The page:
The act of reading ... begins on a flat surface, counter or page, and then gets stirred and chopped and blended until what we make, in the end, is a dish, or story, all our own.
— Adam Gopnik
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October 11, 2012

The Beautiful Mystery

       Frere Simon looked up from the page, his face extremely stern, severe even. But Gamache didn’t back down. The two men stared at each other for a moment, until Simon finally broke contact and looked back down at the page. 
       After a minute or so of silence, Gamache heard a sound. It seemed quite far off, and he wondered if a plane was approaching again. It was a haunting sort of hum. 
      Then he realized it wasn’t coming from outside at all,but inside. 
      The sound was coming from Frere Simon. 
      What started as a drone, a hum, a note hanging in the air, turned into something else. With a swoop, the note descended, and seemed to play in the lower registers before leaping back up. Not a jagged leap, but a soft soar. 
      It seemed to sweep into Gamache’s chest and surround his heart, then take it along for the ride. Higher and higher. But never precipitous, never dangerous. Never did Gamache feel the music, or his heart, were about to come crashing down.
     There was a certainty, a confidence. A lilting joy. 
     Words had replaced the hum, and now Frere Simon was singing. Gamache, of course, couldn’t understand the Latin, and yet he felt he understood completely. 
      Frere Simon’s clear, calm, rich tenor held the notes, the nonsensical words, like a lover. There was no judgment there, just acceptance, in the voice and in the music. 
      And then the final note descended to the earth, softly, gently, a tender landing.

I miss Three Pines and the bistro and the bookstore. But I guess a tiny village, one that's not even on the map, can only have so many murders. :)

In this newest Chief Inspector Gamache mystery, Gamache and Beauvoir are sent to the monastery of Saint-Gilbert-Entre-Les-Loups (St. Gilbert Among the Wolves), to look into the sudden death of one of the monks cloistered there. The abbey, deep in the forests of Quebec, is a place no one has known about till recently, until it became famous because of a recording of Gregorian chant that has gone viral. So Gamache and Beauvoir are enclosed in another hidden, remote, somewhat unreal community, and the motives and clues they find are all linked to the music that binds this order of monks together.

As Gamache tells Reine-Marie, Gregorian chant, and its 'beautiful mystery,' 'swirls around' this case. Is the piece of parchment the dead monk was holding something ancient, or a new,  never heard form of chanting? Should the monks remain enclosed, away from the world, or would another recording, and maybe a concert tour, raise enough money to restore the monastery's crumbling foundations?  Their investigation is complicated by the factions that emerge among the monks, some supporting the abbot, others on the side of the murdered monk, who was the choir director.  Gamache and Beauvoir are also disturbed and angered by Chief Superintendent Francoeur (a wonderfully hateful character), and they are still recovering, or not recovering, from the shooting in the factory and the rents it may have made in their friendship. And then there is another mysterious visitor, in a place that visitors never come to.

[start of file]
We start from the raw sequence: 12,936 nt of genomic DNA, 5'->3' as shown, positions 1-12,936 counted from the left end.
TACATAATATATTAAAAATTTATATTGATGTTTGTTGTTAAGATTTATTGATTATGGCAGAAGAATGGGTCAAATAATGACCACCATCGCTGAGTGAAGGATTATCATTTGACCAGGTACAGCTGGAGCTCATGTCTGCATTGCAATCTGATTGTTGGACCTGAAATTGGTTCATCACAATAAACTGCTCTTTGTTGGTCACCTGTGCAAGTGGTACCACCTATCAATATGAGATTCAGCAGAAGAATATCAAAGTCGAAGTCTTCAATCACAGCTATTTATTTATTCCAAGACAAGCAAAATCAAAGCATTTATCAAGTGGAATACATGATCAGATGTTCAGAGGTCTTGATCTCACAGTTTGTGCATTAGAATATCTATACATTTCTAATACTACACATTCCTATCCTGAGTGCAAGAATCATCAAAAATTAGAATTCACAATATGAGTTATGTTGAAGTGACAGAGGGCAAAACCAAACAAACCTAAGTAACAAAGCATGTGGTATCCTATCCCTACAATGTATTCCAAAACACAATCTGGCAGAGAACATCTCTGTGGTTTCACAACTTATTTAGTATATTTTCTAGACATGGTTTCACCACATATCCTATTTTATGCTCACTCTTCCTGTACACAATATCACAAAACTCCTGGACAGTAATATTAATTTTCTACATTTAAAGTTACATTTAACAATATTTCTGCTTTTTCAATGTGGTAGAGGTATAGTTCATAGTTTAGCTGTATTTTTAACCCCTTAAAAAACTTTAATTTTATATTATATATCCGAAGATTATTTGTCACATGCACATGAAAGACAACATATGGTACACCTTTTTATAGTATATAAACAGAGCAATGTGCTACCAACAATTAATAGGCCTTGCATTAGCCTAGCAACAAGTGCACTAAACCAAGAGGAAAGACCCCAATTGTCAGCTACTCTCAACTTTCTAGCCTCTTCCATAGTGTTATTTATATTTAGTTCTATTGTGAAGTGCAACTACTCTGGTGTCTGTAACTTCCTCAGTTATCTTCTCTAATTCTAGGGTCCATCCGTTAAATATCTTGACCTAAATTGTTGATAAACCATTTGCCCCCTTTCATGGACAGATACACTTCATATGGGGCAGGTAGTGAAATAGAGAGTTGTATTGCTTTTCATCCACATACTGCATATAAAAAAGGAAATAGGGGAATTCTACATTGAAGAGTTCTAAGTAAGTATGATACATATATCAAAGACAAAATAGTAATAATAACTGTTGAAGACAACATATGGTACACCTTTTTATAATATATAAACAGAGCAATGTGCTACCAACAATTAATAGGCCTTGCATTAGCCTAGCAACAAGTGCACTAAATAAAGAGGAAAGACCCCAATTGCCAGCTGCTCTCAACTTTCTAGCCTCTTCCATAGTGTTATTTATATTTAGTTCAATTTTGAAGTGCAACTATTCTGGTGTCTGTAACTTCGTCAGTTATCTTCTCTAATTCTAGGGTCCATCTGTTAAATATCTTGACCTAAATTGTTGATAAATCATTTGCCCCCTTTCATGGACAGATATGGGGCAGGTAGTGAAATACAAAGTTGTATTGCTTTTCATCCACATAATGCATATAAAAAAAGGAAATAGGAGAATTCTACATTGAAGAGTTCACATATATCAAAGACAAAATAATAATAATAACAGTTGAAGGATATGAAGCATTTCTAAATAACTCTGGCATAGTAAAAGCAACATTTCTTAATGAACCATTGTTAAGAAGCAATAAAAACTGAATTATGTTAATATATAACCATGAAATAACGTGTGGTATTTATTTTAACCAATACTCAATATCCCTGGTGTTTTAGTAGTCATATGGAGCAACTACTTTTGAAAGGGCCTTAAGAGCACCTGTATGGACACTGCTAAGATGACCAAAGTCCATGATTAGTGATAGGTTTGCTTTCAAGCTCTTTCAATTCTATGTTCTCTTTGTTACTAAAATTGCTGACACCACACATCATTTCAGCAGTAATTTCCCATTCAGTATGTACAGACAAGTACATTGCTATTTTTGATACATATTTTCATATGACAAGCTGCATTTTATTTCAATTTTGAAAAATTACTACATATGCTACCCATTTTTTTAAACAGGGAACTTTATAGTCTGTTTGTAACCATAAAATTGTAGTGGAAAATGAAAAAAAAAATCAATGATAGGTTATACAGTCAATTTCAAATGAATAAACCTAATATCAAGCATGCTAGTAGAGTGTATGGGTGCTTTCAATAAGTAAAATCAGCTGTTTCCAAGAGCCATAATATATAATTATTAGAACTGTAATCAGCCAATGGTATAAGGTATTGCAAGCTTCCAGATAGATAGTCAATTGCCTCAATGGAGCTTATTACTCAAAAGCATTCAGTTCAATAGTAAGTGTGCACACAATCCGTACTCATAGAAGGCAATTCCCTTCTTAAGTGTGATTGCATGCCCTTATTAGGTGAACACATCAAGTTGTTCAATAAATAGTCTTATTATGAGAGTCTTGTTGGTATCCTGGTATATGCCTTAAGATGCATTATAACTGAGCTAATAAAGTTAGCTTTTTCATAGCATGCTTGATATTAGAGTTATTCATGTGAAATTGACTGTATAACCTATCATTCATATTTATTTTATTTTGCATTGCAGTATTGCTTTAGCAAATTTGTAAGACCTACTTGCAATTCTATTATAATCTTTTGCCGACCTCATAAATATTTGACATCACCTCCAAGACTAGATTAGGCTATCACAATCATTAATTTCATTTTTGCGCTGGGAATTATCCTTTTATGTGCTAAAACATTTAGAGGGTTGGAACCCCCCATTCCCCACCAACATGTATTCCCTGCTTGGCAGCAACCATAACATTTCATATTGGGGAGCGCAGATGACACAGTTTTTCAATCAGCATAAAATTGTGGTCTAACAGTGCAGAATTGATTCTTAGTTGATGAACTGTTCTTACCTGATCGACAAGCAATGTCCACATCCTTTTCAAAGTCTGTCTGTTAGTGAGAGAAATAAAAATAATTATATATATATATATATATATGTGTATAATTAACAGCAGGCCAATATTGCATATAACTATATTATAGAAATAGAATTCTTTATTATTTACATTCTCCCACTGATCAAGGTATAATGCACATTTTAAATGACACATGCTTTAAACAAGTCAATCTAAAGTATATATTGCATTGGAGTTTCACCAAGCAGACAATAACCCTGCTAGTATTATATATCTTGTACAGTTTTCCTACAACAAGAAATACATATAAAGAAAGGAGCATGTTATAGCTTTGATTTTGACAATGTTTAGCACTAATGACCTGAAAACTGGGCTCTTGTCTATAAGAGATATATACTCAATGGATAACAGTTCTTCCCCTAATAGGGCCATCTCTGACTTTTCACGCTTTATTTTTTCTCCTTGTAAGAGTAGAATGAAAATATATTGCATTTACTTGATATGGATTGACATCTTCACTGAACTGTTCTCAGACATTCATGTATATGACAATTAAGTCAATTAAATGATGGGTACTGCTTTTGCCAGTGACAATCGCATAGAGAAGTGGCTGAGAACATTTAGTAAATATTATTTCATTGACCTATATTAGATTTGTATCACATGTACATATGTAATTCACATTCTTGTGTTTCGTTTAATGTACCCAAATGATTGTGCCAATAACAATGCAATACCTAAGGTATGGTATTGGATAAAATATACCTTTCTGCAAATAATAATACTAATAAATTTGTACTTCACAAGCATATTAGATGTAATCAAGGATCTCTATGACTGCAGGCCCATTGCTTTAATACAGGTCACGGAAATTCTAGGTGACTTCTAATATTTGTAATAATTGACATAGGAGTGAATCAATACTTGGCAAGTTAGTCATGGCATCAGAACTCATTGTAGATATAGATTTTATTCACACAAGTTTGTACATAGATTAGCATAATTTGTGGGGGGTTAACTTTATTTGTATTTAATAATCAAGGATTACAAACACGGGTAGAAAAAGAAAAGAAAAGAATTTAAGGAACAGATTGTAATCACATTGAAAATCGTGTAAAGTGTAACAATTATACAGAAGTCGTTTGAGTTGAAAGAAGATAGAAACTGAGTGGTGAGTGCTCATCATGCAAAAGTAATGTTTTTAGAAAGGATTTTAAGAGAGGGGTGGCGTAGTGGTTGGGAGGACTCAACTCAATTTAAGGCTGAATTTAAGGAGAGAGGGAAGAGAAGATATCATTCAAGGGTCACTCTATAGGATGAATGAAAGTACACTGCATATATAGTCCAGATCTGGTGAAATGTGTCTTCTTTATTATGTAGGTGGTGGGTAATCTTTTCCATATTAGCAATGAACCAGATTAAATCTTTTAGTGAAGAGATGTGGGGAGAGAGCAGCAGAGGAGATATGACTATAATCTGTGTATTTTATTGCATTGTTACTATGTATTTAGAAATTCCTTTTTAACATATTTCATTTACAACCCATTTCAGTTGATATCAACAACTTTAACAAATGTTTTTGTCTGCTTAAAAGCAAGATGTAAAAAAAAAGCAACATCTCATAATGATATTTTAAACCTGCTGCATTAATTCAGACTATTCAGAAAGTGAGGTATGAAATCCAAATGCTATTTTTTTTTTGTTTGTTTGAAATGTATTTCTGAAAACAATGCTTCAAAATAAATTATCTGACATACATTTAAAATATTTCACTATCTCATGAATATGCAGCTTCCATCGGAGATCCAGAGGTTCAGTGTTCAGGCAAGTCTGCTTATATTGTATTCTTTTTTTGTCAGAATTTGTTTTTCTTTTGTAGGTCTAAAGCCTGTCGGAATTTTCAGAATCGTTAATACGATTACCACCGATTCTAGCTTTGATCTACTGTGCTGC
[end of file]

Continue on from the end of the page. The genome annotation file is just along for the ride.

I came suddenly, not too long ago, to be so fond of Louise Penny's books, and to have the crush it's hard not to have on Armand Gamache. {I just read that Canadian television is filming  Still Life, one of the earlier books, with Nathaniel Parker -- who played Inspector Lynley -- as Gamache. I don't mind, but he's so different!  I've been trying to think of an actor who resembles Gamache more, and I just can't. And I remember P.D. James, when I heard her speak in Boston, saying that Roy Marsden did not fit her image of Adam Dalgleish, either.}

If someone hasn't read her books, I might suggest not starting with this one, if only because I think you'd be missing some of the quirkiness, and the earlier events that set up what is happening with Gamache and Beauvoir in this one. After reading the two books that came after it, this one and last year's, I still think Bury Your Dead is her best book, and possibly one of the best mysteries I've ever read ... but reading (listening to) The Beautiful Mystery was still very satisfying, too.


Lisa May said...

When Louise Penny was in Houston, she mentioned that Ciaran Hinds was in talks to play Gamache, and I thought (and think) he'd be perfect. That might have even tempted me to see the film. I could see Parker as Beauvoir, though.

I haven't read this book yet - I started it, but I ended up setting it aside for a while. It's the first of her books I haven't devoured, and I'm not quite sure why.

Audrey said...

Hi, Lisa May:
OK, closer, though after seeing (and hearing) Ciaran Hinds in that terrible political series this summer (I could barely watch one episode) I need to watch Persuasion 10 or 12 times to bring him back to crush-worthiness. :)

This book was different, and that often puts me off, but I did like it in the end.

Lisa May said...

I was thinking of him too in Miss Pettigrew Lives For a Day - he had a very Gamachesque twinkle in his eye there but also a dignity. I'm glad I missed the political series!

Audrey said...

Oh, I forgot about that! I agree! :)

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